Accelerator for npm, the Node.js package manager
The npm-accel program is a wrapper for npm (the Node.js package manager) that optimizes one specific use case: Building a node_modules directory from a package.json file as quickly as possible. It works on the assumption that you build node_modules directories more frequently then you change the contents of package.json files, because it computes a fingerprint of the dependencies and uses that fingerprint as a cache key, to cache the complete node_modules directory in a tar archive. The npm-accel project is currently tested on Python 2.6, 2.7, 3.4, 3.5 and PyPy (yes, it’s written in Python, deal with it :-P).
The npm-accel project was developed and published in September ‘16 because I got fed up waiting for npm install to finish, specifically in the context of continuous integration builds and deployments (where you frequently start with an empty node_modules directory). It was developed in about a week without much prior knowledge about Node.js or npm, which explains why it’s written in Python :-P. On the one hand npm-accel hasn’t seen much actual use, on the other hand it has a test suite with about 95% test coverage and I was careful not to repeat the bugs I encountered in npm-cache and npm-fast-install while evaluating those tools :-).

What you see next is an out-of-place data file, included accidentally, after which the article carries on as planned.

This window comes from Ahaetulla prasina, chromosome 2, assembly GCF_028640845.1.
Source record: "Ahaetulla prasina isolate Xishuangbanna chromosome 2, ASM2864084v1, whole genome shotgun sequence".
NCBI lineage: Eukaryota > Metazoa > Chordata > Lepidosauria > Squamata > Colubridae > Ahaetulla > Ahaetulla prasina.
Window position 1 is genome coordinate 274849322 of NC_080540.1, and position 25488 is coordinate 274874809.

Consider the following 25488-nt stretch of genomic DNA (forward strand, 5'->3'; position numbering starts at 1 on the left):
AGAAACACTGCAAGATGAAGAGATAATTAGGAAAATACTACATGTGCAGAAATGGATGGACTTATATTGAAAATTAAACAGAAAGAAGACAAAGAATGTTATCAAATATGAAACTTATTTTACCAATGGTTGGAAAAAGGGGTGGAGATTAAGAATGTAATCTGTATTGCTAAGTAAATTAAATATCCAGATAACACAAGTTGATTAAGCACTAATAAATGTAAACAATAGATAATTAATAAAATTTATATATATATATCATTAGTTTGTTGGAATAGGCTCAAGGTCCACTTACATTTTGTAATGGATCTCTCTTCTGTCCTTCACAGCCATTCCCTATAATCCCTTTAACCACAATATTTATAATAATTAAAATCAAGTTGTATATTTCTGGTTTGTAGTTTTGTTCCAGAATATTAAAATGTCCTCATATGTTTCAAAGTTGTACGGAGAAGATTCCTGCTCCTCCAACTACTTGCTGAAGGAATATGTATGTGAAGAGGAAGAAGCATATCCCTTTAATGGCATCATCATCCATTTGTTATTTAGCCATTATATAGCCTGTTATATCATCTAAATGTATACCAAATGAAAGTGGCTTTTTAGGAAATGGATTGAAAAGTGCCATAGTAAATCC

To summarize: Give it a try, see if it actually speeds up your npm install commands and then decide whether you want to use it or not.
The following table lists the output of npm-accel --benchmark (with some enhancements) against a private code base with about 30 dependencies listed in the package.json file (resulting in a 401 MB node_modules directory):
|npm install||1/2||1 minute and 36 seconds||100.0%|
|npm install||2/2||1 minute and 40 seconds||104.1%|
|npm-accel||1/2||1 minute and 40 seconds||104.1%|
|npm-cache install npm||1/2||3 minutes and 9 seconds||196.8%|
|npm-cache install npm||2/2||2 minutes and 9 seconds||134.3%|
|npm-fast-install||1/2||1 minute and 5 seconds||72.2%|
|npm-fast-install||2/2||1 minute and 6 seconds||73.3%|